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Scientific Communication and National Security
scientific meetings at government insistence;1 consideration was given to removing the exemption for basic research in the executive order on classification; heightened enforcement efforts have detained foreign students returning home; and universities have been asked to help monitor and enforce restrictions on the movements of foreign scientists and foreign students on campus.
The current situation creates large dilemmas for U.S. policymakers. The U.S. military establishment wants to end the flow of militarily sensitive information to the Soviet Union, but finds that the controls available may also slow down the development of the United States’ own military capabilities. This nation wants to keep its economy strong and to help other nations acquire know-how for their own economic growth, but there is fear that some of that know-how will later be turned to military ends that may endanger U.S. security.
In the heat of the current debate, it should be remembered that science contributes to several national goals that we all share, including the maintenance of U.S. military and economic strength, and a system of higher education and the pursuit of knowledge that serves as a world standard of excellence; U.S. research also may contribute to Soviet military strength. The Panel on Scientific Communication and National Security has attempted to make an initial net assessment of the extent and seriousness of U.S. technological losses, the effectiveness of present control mechanisms in dealing with the problem, and the costs of imposing controls on open scientific communication. In the process, the Panel has examined the problem from a broad range of perspectives in as comprehensive and objective a fashion as possible. It has sought to develop solutions that will provide maximum benefits, both in terms of maintaining the health of the U.S. scientific enterprise and safeguarding national security, while incurring minimum national costs.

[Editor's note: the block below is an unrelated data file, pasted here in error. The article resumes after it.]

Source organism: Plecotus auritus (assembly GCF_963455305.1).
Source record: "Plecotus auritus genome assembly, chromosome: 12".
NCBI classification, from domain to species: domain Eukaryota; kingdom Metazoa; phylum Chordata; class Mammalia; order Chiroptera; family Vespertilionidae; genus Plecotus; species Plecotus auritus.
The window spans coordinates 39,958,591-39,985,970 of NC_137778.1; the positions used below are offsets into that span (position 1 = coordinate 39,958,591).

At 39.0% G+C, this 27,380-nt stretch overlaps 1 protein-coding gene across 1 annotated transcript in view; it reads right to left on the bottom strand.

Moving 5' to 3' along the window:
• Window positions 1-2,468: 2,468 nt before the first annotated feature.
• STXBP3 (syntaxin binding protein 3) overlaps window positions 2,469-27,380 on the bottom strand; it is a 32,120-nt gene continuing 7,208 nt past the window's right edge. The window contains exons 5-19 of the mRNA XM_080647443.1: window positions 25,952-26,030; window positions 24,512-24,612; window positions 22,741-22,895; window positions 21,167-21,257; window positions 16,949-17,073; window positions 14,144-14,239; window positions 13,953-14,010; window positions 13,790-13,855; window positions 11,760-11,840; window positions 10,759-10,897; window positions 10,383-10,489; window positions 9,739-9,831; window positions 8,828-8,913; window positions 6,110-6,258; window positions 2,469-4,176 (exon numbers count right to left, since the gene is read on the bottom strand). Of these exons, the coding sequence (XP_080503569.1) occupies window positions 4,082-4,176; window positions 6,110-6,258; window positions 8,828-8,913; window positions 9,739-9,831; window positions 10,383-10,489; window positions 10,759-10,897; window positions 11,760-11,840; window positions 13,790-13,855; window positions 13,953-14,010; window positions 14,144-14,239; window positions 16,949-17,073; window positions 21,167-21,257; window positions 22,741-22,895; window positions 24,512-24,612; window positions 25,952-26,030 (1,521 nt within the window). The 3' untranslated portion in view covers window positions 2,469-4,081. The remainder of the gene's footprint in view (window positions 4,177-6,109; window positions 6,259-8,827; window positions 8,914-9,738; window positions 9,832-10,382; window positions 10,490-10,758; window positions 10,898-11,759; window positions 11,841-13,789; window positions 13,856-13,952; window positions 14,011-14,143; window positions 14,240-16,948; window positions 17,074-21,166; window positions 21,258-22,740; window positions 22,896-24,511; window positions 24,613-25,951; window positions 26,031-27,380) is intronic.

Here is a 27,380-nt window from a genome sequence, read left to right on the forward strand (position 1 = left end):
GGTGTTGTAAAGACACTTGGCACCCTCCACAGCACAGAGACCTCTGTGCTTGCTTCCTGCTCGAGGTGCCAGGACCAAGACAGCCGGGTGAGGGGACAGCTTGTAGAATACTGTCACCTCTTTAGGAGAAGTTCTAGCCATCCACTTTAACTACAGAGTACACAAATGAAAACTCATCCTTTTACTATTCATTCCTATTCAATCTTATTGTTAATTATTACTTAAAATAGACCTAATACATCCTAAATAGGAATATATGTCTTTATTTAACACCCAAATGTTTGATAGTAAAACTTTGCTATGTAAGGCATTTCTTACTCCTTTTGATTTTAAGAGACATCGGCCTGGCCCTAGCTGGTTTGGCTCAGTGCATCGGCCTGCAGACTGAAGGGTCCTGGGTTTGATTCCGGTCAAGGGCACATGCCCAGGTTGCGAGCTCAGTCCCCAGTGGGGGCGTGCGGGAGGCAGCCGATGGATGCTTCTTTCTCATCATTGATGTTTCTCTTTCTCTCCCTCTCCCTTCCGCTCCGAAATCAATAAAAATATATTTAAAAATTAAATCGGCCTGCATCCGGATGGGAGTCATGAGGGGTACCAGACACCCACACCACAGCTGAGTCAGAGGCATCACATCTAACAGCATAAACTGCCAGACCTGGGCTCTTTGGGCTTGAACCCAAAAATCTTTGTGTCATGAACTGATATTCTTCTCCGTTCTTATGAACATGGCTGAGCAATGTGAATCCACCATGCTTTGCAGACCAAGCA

Since the Panel concluded its deliberations, the Department of Defense moved to prevent the oral presentation of unclassified papers at an international scientific meeting. Many researchers attending the 26th annual international technical symposium of the Society of Photo-Optical Engineers in San Diego, California, were informed only days before the session that their presentations might violate existing contractual obligations or export control regulations. Noting the presence of Russian and East European visitors at the symposium, DOD officials feared that scheduled papers—on such topics as optical technologies used in laser communications and infrared optics—would be of military significance. Government officials were also present at the meeting to personally warn speakers. In all, over 150 of the planned 626 scheduled papers were withdrawn. The incident has aroused confusion and controversy, particularly over the timing of the government’s actions. Most of the papers that were withdrawn were to be presented by government employees or else involved work funded by DOD, raising the question of why timely review by funding officers had not been possible.